This is the website of the Yallingup Rural Volunteer Bush Fire Brigade, headquartered 6.2k south of the Yallingup Post Office on Caves Road. The brigade covers an area of around 106 sq. kilometres. Its neighbours include the Yallingup Coastal, Dunsborough and Wilyabrup brigades. If you are interested in volunteering as a fire fighter please go to the New Members section of this website. If you are not keen on fighting fires but want to help, we are looking for auxiliary volunteers. For more information click on New Auxiliaries. Without volunteers there is no brigade. The brigade is a not-for-profit organisation and any contributions would be much appreciated. The brigade is authorized to accept donations which are tax deductible. Our Charity ABN is 82930679221. If interested, please go to the Contact Us page.
Use the links on the right to access the DFES or DPaW websites .
Call the DFES Information Line at: 13DFES (13 3337)
Listen to ABC Local Radio at 684 AM at 15 and 45 minutes past the hour.
This website will NOT be updated during a fire although it will carry bushfire alerts from DFES in the box on the right. However these could be delayed up to 15 minutes. Click here for the very latest DFES South West alerts..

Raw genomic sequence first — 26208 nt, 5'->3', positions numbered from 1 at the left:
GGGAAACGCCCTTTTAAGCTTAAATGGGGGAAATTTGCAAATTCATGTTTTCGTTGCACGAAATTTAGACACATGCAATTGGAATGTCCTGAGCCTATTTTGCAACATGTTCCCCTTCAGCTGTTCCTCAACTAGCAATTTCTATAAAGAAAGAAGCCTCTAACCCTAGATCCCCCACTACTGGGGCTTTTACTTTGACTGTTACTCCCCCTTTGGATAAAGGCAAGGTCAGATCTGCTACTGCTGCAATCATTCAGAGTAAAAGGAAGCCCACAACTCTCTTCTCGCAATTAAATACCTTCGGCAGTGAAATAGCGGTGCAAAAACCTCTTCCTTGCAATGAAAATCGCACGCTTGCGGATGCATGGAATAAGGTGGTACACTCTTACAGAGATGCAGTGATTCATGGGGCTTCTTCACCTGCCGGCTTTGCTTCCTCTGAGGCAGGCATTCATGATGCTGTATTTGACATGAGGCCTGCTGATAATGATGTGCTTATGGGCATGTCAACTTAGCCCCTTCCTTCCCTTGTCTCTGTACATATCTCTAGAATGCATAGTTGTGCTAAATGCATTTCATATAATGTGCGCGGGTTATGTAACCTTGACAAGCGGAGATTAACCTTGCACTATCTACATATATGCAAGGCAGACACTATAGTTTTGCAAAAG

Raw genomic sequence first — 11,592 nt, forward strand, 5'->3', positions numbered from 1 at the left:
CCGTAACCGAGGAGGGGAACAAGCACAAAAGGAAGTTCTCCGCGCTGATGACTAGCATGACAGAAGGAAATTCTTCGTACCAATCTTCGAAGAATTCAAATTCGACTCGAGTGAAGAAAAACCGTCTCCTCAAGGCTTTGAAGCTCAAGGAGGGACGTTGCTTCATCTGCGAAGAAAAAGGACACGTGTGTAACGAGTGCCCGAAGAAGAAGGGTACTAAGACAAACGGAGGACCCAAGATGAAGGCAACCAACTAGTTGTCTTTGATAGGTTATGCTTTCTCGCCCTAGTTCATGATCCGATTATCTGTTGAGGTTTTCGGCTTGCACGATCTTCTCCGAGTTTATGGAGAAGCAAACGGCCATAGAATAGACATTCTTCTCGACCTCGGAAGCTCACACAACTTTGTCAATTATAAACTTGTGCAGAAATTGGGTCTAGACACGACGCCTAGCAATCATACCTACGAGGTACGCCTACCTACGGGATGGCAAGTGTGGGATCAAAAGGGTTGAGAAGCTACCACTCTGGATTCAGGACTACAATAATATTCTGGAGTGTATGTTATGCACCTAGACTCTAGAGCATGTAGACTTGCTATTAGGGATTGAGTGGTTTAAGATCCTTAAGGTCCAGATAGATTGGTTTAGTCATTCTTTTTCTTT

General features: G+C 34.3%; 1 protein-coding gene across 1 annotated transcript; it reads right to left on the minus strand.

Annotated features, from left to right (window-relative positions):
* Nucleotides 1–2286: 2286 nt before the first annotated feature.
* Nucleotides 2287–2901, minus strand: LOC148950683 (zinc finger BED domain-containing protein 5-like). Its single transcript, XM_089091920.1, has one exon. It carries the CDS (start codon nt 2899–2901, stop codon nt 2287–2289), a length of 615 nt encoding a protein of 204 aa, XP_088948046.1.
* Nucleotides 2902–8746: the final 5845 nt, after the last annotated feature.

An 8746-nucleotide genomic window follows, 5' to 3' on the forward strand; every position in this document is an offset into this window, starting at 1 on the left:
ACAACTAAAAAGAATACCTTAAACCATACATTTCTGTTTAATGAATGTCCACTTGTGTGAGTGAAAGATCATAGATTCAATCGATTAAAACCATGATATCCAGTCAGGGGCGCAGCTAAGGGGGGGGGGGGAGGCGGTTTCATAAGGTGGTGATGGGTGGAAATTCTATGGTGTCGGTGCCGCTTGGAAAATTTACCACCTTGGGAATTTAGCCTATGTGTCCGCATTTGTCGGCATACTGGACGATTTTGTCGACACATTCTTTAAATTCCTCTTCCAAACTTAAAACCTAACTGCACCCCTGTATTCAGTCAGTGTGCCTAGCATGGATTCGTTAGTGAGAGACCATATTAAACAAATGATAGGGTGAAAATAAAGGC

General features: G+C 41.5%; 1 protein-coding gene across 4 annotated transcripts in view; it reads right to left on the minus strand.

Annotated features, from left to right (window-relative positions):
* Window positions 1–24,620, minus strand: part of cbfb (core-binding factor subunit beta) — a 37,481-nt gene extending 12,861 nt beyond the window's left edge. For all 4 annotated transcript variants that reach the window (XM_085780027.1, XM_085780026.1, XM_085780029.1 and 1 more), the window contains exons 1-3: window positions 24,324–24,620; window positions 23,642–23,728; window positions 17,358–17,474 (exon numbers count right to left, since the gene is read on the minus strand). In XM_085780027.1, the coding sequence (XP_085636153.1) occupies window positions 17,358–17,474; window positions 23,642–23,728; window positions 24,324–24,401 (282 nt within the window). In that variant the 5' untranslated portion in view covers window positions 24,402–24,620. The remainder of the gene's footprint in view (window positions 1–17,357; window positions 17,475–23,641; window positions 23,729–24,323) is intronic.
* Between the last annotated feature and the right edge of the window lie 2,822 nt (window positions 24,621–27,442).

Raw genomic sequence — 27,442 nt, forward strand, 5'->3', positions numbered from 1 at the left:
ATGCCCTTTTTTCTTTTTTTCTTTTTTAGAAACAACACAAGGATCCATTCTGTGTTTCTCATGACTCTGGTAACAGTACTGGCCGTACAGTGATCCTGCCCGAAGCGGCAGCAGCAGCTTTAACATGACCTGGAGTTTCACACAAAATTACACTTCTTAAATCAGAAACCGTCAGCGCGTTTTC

A private burn carried out over the weekend came back to life Thursday with Dunsborough and Rural brigades called out to extinguish it.
The fire, although out on the surface, had continued to smoulder underground until midday Thursday when it erupted. The 4.4 with Allan, Andy, Rob and Steveo and the Light Tanker with Emma and Tony turned up. It was decided by FCO Fish that due to the possibility of the fire reigniting again, it was best to burn the whole block. So the crews spent time clearing around trees, stumps and fallen logs. The unburnt areas were ignited and over the next two hours the fire was monitored, trees were protected and it was eventually blacked out. A variable wind picked up from time to time, keeping everyone on alert. The whole operation took three hours.
The brigade has had a very busy week in the runup to the introduction of permit season. It helped out at DFES and CoB burns and put out an overly enthusiastic private burn.
Crews were on standby Tuesday and Wednesday for a long awaited DBCA burn in the National Park from Yallingup Hall to Biddle Road. Both days the fire was called off at the last minute. Not to be put off, the 4.4 went to Collie Wednesday for a burn with Andy, Bevan, Rob and Pete on board. After over two hours driving through scenic country they worked wth an experienced DFES team on a 4 hectare burn. Under light winds the crew assisted in the ignition and then monitored the burn before finally blacking out.
On the weekend the brigade was on two shifts working most of Saturday until Sunday morning at a major City of Busselton burn in Carbunup, This well run burn involved the Light Tanker with Emma and Noel and the 3.4 with Andy, Alan, Kevin, Rob and Steve during the day. They worked from midday to 16:00 raking and shovelling around “significant” trees, to protect them from the overnight burn.